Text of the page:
Each organism has a particular structure. Both Streptococcus pyogenes and Staphylococcus aureus are Gram-positive cocci and non-spore forming organism. These are surrounded by sticky capsule that can be polysaccharide and/or polypeptide in structure. This capsule is a gelatinous layer synthesized inside of cell. Under microscope Streptococci look as chains of varying length, on the other hand staphylococci appear as grape-like structure (Lee, Bishop, 2010). Group A Streptococci has fimbriae on outside of cells, which is long, thin, flexible, hair-like appendages composed of pilin protein (Paul, Janet, 2011, p. 244). Apart from this
staphylococci has no fimbriae. This fimbriae actually contains on Gram-negative bacterial cell wall. On the cell surface of streptococci, there is a branched polymers which contain protein called M protein, while it is absent in staphylococci.. Streptococcus pyogenes have adhesin molecule named as protein F on their surface, that is also absent in Staphylococcus aureus. As like as other bacteria they have cell wall containing thick layer of peptidoglycan and other complex polysaccharides called teichoic acid is adherent to this thick layer (Lee, Bishop, 2010). These structures provide various characteristics to both of pathogen.
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Each bacteria tries to maintain characteristics in various condition. S. pyogenes is facultative anaerobes unlike to that S. aureus survive only in aerobic condition (Gillespie & Bamford, 2012, p. 34). S. pyogenes is able to form chains of bacteria by dividing in a single plane, particularly in liquid cultures. On the basis of acid-extractable polysaccharide of streptococci, Lancefield developed a classification, from group A to O. By the development of rapid latex agglutination schemes, this typing is has been done. Growth of group A streptococcus (GAS) is enhanced by 10% carbon dioxide (Dennis, 2006, p. 356). S. pyogenes require rich blood-containing media as it creates a characteristics change in appearance of agar around the colony by producing haemolysins toxin (Wilson, 2006). It breaks red blood cells in blood agar. For partial breakdown it results green zone around colony (by alpha-hemolytic bacteria) and clear zone after full breakdown (by beta-hemolytic bacteria) (Paul, Janet, 2011, p. 247).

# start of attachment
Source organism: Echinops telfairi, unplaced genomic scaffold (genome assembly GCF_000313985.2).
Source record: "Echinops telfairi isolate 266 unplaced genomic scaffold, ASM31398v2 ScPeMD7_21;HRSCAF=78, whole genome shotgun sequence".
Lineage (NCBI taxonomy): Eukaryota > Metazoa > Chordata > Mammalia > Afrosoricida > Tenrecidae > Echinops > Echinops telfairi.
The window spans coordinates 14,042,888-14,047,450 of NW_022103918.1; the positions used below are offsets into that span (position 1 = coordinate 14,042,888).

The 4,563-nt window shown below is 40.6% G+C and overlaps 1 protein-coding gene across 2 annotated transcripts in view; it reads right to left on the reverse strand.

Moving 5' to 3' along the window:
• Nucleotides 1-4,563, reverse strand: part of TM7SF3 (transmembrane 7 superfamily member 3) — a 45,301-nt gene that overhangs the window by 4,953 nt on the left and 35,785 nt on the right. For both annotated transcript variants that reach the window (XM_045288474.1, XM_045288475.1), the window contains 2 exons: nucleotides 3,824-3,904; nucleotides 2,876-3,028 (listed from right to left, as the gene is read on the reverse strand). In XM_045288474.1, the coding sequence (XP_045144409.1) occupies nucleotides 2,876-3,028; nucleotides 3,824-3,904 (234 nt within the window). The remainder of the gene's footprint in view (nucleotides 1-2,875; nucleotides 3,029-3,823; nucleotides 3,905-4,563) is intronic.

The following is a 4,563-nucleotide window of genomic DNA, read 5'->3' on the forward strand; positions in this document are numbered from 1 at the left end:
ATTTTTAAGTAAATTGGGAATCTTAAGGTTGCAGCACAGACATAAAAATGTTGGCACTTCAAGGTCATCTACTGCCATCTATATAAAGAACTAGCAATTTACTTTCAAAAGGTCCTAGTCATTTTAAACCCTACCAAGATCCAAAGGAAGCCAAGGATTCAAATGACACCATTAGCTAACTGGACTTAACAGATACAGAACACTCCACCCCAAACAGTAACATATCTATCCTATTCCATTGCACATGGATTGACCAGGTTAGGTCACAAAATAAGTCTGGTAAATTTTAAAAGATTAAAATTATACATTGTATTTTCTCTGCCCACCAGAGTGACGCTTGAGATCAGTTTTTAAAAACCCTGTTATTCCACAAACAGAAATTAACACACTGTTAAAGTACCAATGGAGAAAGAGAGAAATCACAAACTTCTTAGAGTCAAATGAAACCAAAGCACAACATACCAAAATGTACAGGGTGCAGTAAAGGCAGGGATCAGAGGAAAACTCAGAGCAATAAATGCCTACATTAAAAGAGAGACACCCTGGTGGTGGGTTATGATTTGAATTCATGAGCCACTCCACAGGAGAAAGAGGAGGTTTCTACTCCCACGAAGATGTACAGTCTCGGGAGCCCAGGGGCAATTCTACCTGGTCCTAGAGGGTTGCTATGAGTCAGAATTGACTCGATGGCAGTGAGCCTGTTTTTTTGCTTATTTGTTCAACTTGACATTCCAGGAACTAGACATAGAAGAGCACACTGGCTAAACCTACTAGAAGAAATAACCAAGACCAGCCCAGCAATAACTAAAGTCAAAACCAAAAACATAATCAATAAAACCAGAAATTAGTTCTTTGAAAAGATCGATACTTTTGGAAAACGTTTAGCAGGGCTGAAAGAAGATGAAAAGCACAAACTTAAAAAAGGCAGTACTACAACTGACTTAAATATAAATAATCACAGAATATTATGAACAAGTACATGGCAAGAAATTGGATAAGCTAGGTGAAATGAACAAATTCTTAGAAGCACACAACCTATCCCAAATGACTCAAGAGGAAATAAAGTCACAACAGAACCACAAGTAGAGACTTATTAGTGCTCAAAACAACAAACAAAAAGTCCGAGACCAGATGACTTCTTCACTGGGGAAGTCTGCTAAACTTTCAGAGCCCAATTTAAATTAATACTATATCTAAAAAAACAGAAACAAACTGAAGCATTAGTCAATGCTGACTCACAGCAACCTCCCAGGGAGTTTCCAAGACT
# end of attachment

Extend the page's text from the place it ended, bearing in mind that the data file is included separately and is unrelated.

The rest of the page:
While S. aureus can not release haemolysins toxin. It grows in selective laboratory medium containing high concentration of salt (high osmotic pressure) and low moisture because of their tolerance of this condition and it can easily colonizes skin. Thatââ‚¬â„¢s why staphylococci are commonly presents on axillae, groins and perineum. It also sometimes found on preserved foods or meats (Lee, Bishop, 2010). There is a extracellular protein fibronectin (Fn) that belong to the MSCRAMM (microbial surface components recognizing adhesive matrix molecules) family of adhesions, helps in formation of molecular bridge between host cell integrins and bacterial cell surface. For example, the Sfbl protein of S. pyogenes provide internalization by endothelial and epithelial cells. In contrast, FnBPA (Fn-binding protein) provide host-pathogen interaction for S. aureus (Ulrich, Magnus, & Jennifer, 2006). Bacteria produce various exoenzymes and toxins for causing disease. S. pyogenes release coagulase enzymes but S. aureus produce both coagulase and kinase (fibrinolysins). This streptokinase is used as a drug for coronary thrombosis patients. Hyaluronidase is produced by both of them. However, proteases and collagenases are produced by S. pyogenes, but lipase enzymes released by S. aureus. Streptococci produce erythrogenic toxin, pyrogenic exotoxins. On the other hand enterotoxins, exfoliative toxin are released by staphylococci. Lecucodins are secreted by both of them. Toxic shock syndrome toxin (TSST) is released by both of them but mainly by staphylococci (Paul, Janet, 2011, p. 247-248). Most of these characteristics are act as a virulence factor for occurring disease.